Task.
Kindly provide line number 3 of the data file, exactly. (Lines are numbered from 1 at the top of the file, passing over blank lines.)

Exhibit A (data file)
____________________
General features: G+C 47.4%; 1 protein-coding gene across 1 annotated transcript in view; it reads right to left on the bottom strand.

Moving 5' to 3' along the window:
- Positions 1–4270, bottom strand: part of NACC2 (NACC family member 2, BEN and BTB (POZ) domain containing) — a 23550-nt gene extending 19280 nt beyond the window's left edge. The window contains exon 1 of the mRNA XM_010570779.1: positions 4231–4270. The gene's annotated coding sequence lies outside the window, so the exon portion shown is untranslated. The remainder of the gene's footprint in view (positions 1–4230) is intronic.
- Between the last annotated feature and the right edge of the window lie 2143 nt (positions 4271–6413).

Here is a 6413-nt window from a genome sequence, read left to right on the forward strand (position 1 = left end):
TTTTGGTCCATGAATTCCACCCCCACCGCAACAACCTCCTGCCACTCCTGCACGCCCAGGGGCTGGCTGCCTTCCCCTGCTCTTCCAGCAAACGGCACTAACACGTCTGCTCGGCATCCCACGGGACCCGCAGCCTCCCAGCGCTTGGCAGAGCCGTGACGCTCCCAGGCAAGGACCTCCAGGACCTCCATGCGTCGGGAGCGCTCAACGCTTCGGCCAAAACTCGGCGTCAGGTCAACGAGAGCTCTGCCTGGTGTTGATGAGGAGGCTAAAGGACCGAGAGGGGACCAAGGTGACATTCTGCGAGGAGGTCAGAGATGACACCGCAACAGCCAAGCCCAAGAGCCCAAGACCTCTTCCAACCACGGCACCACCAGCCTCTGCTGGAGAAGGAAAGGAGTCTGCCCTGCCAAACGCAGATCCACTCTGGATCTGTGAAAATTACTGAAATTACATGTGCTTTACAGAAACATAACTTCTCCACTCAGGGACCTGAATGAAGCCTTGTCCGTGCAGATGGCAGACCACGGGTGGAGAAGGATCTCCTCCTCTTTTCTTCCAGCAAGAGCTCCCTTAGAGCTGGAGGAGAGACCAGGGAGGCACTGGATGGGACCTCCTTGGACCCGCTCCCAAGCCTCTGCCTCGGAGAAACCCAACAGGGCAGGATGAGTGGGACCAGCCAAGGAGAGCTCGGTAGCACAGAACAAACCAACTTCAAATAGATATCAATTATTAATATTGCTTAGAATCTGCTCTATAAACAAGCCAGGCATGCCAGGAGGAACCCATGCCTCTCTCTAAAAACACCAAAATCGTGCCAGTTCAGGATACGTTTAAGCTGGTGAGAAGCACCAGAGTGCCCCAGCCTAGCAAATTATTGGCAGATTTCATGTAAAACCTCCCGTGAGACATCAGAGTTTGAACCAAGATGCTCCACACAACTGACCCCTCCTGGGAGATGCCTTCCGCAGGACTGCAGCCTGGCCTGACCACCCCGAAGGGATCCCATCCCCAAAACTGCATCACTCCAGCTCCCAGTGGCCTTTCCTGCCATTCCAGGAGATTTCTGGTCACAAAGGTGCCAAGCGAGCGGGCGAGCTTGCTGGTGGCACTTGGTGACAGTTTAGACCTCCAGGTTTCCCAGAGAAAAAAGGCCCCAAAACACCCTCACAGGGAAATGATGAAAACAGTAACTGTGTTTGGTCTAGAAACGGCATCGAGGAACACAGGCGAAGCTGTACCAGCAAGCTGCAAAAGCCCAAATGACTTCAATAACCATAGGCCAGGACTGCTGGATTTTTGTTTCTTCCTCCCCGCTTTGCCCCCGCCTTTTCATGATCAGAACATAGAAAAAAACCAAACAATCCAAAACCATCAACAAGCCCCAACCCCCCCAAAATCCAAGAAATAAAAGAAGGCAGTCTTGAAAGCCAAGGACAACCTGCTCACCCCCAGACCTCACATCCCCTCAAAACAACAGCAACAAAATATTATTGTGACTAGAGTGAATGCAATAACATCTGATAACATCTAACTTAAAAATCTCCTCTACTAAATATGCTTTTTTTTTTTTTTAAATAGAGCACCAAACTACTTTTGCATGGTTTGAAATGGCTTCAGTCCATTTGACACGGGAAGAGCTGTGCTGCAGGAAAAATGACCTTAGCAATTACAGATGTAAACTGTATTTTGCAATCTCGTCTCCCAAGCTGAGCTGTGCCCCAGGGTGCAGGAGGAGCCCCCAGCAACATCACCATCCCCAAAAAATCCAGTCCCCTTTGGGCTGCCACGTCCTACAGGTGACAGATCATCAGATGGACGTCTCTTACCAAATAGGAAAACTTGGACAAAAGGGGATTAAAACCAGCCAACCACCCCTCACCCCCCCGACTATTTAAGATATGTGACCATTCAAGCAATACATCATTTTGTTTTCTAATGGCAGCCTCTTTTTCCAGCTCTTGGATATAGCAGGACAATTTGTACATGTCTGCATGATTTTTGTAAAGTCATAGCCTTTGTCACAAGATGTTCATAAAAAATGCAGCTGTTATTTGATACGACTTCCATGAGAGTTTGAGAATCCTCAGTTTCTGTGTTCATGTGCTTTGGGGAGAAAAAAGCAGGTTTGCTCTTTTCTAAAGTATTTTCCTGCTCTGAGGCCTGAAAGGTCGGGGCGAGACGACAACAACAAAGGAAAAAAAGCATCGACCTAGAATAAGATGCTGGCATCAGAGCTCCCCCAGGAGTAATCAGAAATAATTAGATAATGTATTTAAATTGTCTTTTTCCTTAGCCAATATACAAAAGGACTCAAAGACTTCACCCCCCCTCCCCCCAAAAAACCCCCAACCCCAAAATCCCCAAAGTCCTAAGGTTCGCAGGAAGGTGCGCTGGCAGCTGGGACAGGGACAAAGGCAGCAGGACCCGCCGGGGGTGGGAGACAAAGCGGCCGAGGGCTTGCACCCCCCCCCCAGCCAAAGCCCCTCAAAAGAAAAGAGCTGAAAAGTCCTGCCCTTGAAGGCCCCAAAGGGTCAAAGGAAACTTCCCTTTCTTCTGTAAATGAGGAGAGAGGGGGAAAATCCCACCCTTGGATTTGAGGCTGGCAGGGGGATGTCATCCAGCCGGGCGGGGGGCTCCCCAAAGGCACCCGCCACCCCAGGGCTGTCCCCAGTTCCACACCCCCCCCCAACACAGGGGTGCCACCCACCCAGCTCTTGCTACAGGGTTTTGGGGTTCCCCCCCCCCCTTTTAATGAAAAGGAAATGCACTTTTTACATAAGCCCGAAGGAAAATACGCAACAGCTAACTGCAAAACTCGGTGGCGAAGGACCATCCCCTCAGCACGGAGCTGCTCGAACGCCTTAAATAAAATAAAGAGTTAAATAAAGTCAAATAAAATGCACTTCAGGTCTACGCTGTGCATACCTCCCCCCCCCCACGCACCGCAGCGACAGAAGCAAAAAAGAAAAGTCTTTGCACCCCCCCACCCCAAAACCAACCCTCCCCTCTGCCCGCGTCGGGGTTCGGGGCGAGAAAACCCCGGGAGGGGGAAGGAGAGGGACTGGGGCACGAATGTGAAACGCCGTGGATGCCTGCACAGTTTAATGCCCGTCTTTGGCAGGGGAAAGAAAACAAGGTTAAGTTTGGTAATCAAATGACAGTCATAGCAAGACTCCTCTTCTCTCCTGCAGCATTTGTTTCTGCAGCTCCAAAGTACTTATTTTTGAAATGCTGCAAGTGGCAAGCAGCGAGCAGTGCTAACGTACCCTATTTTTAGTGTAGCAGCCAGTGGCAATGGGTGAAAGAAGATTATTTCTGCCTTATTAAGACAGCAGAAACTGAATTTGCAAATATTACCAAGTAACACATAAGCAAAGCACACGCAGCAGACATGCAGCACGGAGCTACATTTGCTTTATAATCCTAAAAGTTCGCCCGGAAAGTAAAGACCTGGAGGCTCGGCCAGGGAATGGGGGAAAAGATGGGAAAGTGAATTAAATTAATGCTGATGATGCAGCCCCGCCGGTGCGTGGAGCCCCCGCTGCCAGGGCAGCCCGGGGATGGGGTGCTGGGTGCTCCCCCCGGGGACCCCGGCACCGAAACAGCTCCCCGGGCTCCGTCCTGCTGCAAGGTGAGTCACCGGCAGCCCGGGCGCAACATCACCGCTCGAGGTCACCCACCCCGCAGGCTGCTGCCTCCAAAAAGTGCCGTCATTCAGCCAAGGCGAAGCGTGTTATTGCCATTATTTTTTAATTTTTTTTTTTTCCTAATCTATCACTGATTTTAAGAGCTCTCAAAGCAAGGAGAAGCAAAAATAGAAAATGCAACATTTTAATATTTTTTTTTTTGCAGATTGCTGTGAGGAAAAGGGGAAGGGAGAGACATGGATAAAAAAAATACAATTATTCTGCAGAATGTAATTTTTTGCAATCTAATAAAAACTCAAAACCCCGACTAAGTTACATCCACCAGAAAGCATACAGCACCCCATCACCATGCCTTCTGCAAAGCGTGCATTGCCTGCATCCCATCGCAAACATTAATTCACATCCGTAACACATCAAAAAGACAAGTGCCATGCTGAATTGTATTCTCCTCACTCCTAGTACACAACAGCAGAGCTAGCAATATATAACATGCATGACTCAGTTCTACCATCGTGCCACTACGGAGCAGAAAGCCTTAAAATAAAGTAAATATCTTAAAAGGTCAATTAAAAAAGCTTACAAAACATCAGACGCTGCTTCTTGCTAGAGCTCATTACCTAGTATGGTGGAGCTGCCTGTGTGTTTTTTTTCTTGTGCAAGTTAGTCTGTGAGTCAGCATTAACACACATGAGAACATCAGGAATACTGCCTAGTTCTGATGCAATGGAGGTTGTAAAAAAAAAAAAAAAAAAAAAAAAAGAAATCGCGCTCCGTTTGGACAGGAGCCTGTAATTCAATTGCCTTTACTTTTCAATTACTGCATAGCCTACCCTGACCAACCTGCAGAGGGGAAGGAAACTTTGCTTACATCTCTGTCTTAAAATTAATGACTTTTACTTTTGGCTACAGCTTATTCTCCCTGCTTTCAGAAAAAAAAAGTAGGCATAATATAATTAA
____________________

- Positions 1–4270, bottom strand: part of NACC2 (NACC family member 2, BEN and BTB (POZ) domain containing) — a 23550-nt gene extending 19280 nt beyond the window's left edge. The window contains exon 1 of the mRNA XM_010570779.1: positions 4231–4270. The gene's annotated coding sequence lies outside the window, so the exon portion shown is untranslated. The remainder of the gene's footprint in view (positions 1–4230) is intronic.